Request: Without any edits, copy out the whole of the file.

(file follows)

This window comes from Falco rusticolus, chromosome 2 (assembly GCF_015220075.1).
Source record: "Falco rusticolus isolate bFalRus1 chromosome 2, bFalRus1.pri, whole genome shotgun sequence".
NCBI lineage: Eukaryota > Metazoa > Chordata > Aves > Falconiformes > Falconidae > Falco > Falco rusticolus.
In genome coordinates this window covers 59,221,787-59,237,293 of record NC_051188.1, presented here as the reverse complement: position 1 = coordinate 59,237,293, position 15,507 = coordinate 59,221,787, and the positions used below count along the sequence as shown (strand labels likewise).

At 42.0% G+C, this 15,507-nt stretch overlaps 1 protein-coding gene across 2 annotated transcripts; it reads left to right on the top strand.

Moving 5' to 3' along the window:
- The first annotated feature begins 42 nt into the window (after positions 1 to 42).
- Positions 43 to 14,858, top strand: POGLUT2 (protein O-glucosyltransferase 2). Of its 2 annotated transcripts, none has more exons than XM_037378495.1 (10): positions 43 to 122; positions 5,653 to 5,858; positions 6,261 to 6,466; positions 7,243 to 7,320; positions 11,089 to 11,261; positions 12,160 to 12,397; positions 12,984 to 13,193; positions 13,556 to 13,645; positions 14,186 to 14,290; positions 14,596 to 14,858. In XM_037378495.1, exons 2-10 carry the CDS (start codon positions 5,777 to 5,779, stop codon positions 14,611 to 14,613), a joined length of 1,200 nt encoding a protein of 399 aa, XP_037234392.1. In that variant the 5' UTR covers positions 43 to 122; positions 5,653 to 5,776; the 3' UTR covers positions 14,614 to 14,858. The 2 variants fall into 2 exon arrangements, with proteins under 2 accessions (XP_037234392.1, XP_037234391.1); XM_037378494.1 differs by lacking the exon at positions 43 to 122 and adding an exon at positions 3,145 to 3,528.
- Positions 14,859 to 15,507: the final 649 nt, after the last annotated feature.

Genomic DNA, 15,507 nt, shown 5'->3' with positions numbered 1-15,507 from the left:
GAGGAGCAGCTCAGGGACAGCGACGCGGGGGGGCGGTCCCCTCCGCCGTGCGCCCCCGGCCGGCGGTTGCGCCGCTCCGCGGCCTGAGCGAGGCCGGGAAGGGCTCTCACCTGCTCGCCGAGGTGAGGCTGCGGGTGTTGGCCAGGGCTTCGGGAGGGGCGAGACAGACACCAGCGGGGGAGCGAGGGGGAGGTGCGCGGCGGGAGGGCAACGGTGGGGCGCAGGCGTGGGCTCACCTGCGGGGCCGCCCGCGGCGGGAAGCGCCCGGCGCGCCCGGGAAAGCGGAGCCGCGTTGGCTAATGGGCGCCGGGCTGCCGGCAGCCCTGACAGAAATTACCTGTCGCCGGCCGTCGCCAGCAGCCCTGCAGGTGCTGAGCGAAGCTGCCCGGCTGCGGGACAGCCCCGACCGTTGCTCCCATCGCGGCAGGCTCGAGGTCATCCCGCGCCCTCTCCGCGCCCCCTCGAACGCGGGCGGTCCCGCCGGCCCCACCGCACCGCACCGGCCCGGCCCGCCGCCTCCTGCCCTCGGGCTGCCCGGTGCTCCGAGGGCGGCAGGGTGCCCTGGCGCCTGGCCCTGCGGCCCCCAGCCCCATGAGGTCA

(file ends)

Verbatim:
This window comes from Falco rusticolus, chromosome 2 (assembly GCF_015220075.1).
Source record: "Falco rusticolus isolate bFalRus1 chromosome 2, bFalRus1.pri, whole genome shotgun sequence".
NCBI lineage: Eukaryota > Metazoa > Chordata > Aves > Falconiformes > Falconidae > Falco > Falco rusticolus.
In genome coordinates this window covers 59,221,787-59,237,293 of record NC_051188.1, presented here as the reverse complement: position 1 = coordinate 59,237,293, position 15,507 = coordinate 59,221,787, and the positions used below count along the sequence as shown (strand labels likewise).

At 42.0% G+C, this 15,507-nt stretch overlaps 1 protein-coding gene across 2 annotated transcripts; it reads left to right on the top strand.

Moving 5' to 3' along the window:
- The first annotated feature begins 42 nt into the window (after positions 1 to 42).
- Positions 43 to 14,858, top strand: POGLUT2 (protein O-glucosyltransferase 2). Of its 2 annotated transcripts, none has more exons than XM_037378495.1 (10): positions 43 to 122; positions 5,653 to 5,858; positions 6,261 to 6,466; positions 7,243 to 7,320; positions 11,089 to 11,261; positions 12,160 to 12,397; positions 12,984 to 13,193; positions 13,556 to 13,645; positions 14,186 to 14,290; positions 14,596 to 14,858. In XM_037378495.1, exons 2-10 carry the CDS (start codon positions 5,777 to 5,779, stop codon positions 14,611 to 14,613), a joined length of 1,200 nt encoding a protein of 399 aa, XP_037234392.1. In that variant the 5' UTR covers positions 43 to 122; positions 5,653 to 5,776; the 3' UTR covers positions 14,614 to 14,858. The 2 variants fall into 2 exon arrangements, with proteins under 2 accessions (XP_037234392.1, XP_037234391.1); XM_037378494.1 differs by lacking the exon at positions 43 to 122 and adding an exon at positions 3,145 to 3,528.
- Positions 14,859 to 15,507: the final 649 nt, after the last annotated feature.

Genomic DNA, 15,507 nt, shown 5'->3' with positions numbered 1-15,507 from the left:
GAGGAGCAGCTCAGGGACAGCGACGCGGGGGGGCGGTCCCCTCCGCCGTGCGCCCCCGGCCGGCGGTTGCGCCGCTCCGCGGCCTGAGCGAGGCCGGGAAGGGCTCTCACCTGCTCGCCGAGGTGAGGCTGCGGGTGTTGGCCAGGGCTTCGGGAGGGGCGAGACAGACACCAGCGGGGGAGCGAGGGGGAGGTGCGCGGCGGGAGGGCAACGGTGGGGCGCAGGCGTGGGCTCACCTGCGGGGCCGCCCGCGGCGGGAAGCGCCCGGCGCGCCCGGGAAAGCGGAGCCGCGTTGGCTAATGGGCGCCGGGCTGCCGGCAGCCCTGACAGAAATTACCTGTCGCCGGCCGTCGCCAGCAGCCCTGCAGGTGCTGAGCGAAGCTGCCCGGCTGCGGGACAGCCCCGACCGTTGCTCCCATCGCGGCAGGCTCGAGGTCATCCCGCGCCCTCTCCGCGCCCCCTCGAACGCGGGCGGTCCCGCCGGCCCCACCGCACCGCACCGGCCCGGCCCGCCGCCTCCTGCCCTCGGGCTGCCCGGTGCTCCGAGGGCGGCAGGGTGCCCTGGCGCCTGGCCCTGCGGCCCCCAGCCCCATGAGGTCA